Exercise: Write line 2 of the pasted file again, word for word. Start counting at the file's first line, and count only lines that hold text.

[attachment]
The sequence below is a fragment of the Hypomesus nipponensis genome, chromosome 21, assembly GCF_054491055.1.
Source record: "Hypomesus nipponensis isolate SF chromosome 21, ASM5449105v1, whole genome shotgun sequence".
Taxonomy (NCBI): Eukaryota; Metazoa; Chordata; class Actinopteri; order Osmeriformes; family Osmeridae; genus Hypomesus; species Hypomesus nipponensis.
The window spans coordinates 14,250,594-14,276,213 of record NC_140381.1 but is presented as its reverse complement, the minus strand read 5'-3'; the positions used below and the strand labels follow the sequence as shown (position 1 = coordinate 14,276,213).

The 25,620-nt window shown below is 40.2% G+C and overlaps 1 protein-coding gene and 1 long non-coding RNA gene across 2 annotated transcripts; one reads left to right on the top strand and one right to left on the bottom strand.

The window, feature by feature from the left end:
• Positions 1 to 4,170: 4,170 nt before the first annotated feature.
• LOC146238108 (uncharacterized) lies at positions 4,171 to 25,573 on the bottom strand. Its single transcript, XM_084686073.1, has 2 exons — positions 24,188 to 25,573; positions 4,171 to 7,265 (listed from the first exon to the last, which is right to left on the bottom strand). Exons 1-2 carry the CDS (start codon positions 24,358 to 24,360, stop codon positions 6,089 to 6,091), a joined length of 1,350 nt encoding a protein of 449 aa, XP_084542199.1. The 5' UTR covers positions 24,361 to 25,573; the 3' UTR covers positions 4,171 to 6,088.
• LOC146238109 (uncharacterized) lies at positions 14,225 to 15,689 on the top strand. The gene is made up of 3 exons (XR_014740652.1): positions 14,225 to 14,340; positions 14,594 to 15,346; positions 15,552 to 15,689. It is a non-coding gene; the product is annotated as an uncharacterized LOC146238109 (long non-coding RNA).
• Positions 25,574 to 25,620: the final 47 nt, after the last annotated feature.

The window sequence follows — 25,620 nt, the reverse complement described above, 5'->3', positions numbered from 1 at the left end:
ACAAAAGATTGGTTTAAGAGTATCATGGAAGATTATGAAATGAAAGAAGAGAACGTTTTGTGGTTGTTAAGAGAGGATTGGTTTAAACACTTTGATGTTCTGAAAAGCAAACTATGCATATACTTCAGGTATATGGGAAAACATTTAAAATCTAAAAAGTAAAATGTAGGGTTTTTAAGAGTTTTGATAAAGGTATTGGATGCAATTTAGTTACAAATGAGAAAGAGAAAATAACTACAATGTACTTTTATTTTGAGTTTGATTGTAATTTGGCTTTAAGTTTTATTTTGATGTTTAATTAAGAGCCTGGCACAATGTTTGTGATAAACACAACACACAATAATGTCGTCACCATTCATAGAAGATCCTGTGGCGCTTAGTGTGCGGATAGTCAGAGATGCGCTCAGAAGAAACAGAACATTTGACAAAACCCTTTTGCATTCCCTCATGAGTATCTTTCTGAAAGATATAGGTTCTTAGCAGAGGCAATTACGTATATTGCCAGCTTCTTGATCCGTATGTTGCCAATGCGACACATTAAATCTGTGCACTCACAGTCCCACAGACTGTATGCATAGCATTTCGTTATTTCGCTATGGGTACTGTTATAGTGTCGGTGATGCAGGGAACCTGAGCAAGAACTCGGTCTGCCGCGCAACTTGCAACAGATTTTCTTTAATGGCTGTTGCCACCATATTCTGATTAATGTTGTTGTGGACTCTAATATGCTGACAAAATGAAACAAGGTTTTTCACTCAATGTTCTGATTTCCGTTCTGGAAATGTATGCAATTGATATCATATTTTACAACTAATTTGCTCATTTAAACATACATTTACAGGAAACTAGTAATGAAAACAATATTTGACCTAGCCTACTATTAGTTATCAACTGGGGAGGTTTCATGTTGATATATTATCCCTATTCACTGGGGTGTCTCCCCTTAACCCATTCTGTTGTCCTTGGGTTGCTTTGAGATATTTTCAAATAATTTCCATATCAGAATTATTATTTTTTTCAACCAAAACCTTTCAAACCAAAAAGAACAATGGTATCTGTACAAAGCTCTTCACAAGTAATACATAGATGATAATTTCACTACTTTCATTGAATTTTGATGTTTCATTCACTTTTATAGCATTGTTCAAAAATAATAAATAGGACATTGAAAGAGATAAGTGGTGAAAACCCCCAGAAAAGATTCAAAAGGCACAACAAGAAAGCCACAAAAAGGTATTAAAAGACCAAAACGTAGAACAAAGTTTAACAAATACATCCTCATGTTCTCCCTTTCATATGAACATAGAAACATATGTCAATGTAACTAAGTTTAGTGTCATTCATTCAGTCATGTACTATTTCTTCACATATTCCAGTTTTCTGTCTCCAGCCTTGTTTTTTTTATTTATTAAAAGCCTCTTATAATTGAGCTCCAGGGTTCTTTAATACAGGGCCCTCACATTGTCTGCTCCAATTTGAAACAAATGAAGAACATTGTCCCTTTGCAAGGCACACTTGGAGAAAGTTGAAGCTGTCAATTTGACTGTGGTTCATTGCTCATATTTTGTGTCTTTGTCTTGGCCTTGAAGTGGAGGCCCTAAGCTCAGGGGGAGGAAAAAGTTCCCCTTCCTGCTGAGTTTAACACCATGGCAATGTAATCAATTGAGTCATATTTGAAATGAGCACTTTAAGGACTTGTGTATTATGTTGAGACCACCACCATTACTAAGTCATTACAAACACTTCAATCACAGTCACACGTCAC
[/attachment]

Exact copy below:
Source record: "Hypomesus nipponensis isolate SF chromosome 21, ASM5449105v1, whole genome shotgun sequence".